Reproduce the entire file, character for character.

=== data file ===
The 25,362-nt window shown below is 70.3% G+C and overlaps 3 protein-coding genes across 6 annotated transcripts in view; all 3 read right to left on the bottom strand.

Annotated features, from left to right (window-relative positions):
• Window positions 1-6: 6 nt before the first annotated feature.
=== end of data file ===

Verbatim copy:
The 25,362-nt window shown below is 70.3% G+C and overlaps 3 protein-coding genes across 6 annotated transcripts in view; all 3 read right to left on the bottom strand.

Annotated features, from left to right (window-relative positions):
• Window positions 1-6: 6 nt before the first annotated feature.